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Obama doubles down on economic agenda with long-shot budget plan

President Barack Obama isn't backing away from his new populist economic agenda by proposing a long-shot budget that would reverse sequestration entirely.
President Barack Obama speaks at the University of Kansas in Lawrence, Kansas, Jan. 22, 2015. (Photo by Saul Loeb/AFP/Getty)
President Barack Obama speaks at the University of Kansas in Lawrence, Kansas, Jan. 22, 2015.

President Barack Obama doubled down on his State of the Union vision for a new "middle class economics" on Thursday with an op-ed in The Huffington Post vowing to completely reverse government spending cuts made in 2013.

"My Budget will fully reverse the sequestration cuts for domestic priorities in 2016," he writes. "It will match those investments with equal dollar increases for defense funding."

In the post, Obama suggests hiking government spending by 7%, including a significant boost for programs aimed at helping the middle class, which would be funded by hiking taxes on the very wealthy. But with a Republican-controlled legislature, the president's populist agenda is more of a political statement than an attainable set of policies.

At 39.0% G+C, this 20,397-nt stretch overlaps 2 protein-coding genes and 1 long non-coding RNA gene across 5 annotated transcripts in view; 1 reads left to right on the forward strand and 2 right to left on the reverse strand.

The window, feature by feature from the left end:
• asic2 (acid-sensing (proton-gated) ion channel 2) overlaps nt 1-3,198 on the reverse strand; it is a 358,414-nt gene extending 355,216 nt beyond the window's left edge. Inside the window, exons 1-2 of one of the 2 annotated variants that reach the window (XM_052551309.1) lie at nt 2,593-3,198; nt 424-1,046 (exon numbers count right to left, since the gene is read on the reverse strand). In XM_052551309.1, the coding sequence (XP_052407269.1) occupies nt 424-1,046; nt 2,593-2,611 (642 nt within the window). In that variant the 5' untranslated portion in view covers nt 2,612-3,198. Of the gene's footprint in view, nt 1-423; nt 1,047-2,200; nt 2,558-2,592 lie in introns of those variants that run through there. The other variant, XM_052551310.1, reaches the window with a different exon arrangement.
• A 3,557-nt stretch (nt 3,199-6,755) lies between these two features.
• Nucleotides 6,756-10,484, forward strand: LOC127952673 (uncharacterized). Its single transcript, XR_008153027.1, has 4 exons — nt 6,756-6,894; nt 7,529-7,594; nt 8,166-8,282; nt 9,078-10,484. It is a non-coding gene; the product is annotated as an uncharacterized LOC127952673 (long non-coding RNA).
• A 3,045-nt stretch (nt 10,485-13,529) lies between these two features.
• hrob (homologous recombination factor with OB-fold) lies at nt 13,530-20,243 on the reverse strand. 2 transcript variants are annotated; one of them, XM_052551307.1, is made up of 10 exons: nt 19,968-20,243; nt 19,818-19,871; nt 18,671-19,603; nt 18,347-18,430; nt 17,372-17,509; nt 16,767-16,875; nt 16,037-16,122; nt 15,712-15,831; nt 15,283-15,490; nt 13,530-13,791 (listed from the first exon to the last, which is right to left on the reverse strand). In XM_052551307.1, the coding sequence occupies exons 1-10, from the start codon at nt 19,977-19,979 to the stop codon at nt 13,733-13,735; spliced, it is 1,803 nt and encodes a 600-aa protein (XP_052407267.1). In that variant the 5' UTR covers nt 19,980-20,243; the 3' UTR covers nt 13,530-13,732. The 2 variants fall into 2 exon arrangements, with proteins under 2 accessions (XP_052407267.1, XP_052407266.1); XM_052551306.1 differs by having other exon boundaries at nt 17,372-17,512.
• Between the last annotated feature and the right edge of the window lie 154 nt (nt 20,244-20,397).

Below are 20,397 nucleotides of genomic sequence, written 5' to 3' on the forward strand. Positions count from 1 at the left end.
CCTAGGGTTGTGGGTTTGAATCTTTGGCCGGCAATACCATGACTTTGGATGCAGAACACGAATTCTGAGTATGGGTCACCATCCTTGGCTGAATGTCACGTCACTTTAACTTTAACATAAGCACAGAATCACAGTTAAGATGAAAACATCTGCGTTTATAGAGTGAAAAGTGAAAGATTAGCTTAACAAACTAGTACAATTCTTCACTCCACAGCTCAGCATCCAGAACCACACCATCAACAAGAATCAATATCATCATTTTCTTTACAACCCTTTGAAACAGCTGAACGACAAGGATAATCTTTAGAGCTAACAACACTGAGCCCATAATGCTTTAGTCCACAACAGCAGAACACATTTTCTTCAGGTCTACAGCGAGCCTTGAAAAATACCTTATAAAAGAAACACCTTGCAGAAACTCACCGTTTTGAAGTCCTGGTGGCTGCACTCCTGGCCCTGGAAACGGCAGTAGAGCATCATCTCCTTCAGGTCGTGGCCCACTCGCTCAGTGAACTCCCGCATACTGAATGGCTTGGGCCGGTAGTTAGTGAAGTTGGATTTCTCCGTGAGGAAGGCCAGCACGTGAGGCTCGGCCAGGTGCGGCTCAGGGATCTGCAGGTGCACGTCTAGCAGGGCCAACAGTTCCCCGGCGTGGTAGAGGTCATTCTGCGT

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“Now we have to choose what we want that future to look like," Obama writes, setting out the stakes of the battle. "Will we accept an economy where only a few of us do spectacularly well? Or will we commit ourselves to an economy that generates rising incomes and rising chances for everyone who makes the effort?”

Two years ago, Obama was criticized for presenting a last-and-final offer in that year's budget proposal. Now nearing the end of his tenure, the president appears to once again be proposing a wish list to an already combative Congress. The president's spokesman acknowledged the proposal was "the beginning of a negotiation."

“The Budget I'm sending to Congress is a blueprint for success in the new economy. I know that there are Republicans in Congress who disagree with my approach, and I look forward to hearing their ideas for how we can pay for what the middle class needs to grow,” Obama writes in Thursday's op-ed, part of a larger effort by Democrats to reframe the economic debate around growing income inequality.

Republicans have already protested the budget, which will be officially proposed on Monday.

“Republicans believe there are smarter ways to cut spending than the sequester and have passed legislation to replace it multiple times, only to see the president continue to demand tax hikes," Cory Fritz, a spokesman for House Speaker John Boehner, told reporters. "Until he gets serious about solving our long-term spending problem it’s hard to take him seriously."